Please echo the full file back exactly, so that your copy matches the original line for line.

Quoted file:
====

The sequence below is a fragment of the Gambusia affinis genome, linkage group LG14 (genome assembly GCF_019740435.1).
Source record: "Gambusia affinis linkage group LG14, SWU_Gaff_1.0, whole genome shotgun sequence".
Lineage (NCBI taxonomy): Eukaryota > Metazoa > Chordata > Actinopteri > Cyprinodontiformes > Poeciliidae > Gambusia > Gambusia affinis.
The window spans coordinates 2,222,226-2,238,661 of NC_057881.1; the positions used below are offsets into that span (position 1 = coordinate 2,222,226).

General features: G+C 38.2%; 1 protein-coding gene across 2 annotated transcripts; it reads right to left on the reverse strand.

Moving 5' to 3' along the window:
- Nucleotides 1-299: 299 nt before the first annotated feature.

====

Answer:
The sequence below is a fragment of the Gambusia affinis genome, linkage group LG14 (genome assembly GCF_019740435.1).
Source record: "Gambusia affinis linkage group LG14, SWU_Gaff_1.0, whole genome shotgun sequence".
Lineage (NCBI taxonomy): Eukaryota > Metazoa > Chordata > Actinopteri > Cyprinodontiformes > Poeciliidae > Gambusia > Gambusia affinis.
The window spans coordinates 2,222,226-2,238,661 of NC_057881.1; the positions used below are offsets into that span (position 1 = coordinate 2,222,226).

General features: G+C 38.2%; 1 protein-coding gene across 2 annotated transcripts; it reads right to left on the reverse strand.

Moving 5' to 3' along the window:
- Nucleotides 1-299: 299 nt before the first annotated feature.